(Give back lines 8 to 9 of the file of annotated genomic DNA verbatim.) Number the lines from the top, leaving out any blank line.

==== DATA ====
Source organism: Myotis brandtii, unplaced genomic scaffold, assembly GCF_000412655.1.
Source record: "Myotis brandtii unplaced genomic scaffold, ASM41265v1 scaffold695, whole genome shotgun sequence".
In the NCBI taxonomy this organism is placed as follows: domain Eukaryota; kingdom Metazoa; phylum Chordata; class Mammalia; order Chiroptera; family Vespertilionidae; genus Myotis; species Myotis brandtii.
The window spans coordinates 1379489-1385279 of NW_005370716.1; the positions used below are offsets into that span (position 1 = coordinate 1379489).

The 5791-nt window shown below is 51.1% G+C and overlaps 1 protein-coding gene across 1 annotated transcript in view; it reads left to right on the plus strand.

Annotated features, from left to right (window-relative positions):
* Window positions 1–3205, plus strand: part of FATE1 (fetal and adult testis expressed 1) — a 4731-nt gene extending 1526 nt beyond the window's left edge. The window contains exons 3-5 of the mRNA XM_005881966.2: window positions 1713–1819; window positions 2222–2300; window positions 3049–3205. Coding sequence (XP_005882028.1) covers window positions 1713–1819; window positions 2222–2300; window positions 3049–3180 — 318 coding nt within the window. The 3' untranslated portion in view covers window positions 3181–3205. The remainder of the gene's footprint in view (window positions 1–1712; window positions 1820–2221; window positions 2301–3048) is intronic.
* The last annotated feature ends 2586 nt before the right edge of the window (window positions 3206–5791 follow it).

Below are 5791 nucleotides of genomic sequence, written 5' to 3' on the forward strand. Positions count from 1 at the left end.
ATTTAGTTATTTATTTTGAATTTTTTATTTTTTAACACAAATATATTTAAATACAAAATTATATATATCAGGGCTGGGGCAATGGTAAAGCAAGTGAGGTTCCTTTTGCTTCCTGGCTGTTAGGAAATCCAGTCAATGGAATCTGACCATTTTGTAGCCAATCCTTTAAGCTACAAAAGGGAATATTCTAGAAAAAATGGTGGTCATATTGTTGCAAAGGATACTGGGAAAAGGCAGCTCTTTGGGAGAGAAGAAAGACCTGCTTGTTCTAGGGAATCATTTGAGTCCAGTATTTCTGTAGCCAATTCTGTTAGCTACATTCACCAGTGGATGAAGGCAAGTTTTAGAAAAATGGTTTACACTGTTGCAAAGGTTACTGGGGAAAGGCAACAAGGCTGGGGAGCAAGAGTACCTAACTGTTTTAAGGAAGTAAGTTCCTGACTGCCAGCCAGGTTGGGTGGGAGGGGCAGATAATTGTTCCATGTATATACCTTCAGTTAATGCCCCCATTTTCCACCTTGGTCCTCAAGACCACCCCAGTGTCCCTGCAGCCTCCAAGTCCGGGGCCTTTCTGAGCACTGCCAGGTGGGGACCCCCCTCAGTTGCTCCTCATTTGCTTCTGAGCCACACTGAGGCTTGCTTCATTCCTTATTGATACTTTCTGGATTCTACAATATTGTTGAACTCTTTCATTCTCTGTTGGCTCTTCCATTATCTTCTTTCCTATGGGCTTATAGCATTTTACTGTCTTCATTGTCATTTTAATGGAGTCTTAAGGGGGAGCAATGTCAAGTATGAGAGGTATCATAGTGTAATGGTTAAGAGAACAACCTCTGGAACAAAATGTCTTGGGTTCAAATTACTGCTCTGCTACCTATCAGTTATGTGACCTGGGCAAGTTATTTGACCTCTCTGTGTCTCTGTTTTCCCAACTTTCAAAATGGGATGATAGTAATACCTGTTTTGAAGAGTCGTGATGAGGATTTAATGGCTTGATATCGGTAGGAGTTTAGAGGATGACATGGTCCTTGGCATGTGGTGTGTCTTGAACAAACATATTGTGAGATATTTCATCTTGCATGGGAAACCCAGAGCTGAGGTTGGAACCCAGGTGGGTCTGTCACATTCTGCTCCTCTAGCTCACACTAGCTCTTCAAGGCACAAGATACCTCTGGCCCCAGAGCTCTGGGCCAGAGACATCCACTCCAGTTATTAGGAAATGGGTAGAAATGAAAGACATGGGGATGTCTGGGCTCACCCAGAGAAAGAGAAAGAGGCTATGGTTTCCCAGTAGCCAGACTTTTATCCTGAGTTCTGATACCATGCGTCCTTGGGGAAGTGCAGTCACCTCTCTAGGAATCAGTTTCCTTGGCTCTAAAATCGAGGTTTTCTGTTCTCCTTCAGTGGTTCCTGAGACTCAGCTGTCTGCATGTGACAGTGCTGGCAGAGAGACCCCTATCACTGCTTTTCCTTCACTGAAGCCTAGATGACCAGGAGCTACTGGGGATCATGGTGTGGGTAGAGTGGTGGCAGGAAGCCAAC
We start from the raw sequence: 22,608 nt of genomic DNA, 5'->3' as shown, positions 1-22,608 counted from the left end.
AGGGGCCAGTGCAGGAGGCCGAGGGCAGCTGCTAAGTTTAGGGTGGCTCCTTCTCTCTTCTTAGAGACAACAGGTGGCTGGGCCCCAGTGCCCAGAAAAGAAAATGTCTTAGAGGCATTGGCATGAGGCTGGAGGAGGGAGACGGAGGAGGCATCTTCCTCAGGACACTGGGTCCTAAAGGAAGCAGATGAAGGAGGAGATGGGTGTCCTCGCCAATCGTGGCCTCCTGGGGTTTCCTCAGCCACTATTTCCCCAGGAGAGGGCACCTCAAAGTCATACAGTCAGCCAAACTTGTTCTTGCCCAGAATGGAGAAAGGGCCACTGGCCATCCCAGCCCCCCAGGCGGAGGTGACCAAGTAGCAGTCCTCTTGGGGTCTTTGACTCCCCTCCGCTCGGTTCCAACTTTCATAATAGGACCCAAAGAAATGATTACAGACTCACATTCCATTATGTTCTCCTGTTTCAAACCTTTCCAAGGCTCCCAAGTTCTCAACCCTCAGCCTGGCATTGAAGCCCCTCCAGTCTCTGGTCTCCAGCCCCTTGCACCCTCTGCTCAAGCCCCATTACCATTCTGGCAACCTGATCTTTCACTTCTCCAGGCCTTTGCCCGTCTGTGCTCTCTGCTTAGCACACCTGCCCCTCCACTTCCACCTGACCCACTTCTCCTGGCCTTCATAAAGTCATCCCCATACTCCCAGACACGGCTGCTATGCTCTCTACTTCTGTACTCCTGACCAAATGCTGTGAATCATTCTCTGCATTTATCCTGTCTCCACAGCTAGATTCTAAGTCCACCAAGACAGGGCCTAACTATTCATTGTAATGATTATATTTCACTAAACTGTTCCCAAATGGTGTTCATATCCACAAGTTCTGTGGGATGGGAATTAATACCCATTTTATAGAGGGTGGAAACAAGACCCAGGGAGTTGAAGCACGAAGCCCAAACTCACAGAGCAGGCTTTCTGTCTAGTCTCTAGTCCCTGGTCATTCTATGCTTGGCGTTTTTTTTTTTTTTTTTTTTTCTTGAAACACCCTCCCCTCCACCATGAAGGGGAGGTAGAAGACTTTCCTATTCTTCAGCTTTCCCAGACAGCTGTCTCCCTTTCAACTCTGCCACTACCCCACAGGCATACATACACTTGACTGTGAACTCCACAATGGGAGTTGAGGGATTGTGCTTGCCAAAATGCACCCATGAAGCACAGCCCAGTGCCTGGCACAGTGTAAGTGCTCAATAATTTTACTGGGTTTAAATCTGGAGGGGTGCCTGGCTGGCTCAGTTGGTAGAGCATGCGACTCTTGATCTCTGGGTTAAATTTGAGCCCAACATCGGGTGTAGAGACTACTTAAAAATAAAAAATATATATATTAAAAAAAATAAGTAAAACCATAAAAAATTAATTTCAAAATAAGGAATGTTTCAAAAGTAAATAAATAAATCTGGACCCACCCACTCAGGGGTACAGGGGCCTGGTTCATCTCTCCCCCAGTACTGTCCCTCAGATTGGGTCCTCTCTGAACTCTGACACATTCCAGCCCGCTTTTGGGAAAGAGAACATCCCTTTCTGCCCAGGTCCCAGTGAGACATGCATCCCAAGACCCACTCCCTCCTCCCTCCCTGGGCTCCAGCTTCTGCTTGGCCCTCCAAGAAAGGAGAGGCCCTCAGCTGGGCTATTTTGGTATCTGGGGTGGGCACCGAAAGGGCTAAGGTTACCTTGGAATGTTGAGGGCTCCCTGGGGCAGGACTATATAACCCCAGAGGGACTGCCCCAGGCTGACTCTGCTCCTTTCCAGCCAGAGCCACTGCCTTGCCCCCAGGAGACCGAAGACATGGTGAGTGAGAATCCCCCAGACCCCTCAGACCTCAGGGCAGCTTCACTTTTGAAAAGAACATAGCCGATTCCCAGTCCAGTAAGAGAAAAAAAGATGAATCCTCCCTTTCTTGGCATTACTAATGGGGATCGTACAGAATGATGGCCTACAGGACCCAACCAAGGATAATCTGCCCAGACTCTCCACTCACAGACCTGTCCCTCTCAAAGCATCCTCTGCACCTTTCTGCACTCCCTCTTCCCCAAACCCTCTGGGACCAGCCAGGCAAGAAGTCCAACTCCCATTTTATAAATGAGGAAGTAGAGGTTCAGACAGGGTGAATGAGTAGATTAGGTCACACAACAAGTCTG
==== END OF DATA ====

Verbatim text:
* The last annotated feature ends 2586 nt before the right edge of the window (window positions 3206–5791 follow it).

Below are 5791 nucleotides of genomic sequence, written 5' to 3' on the forward strand. Positions count from 1 at the left end.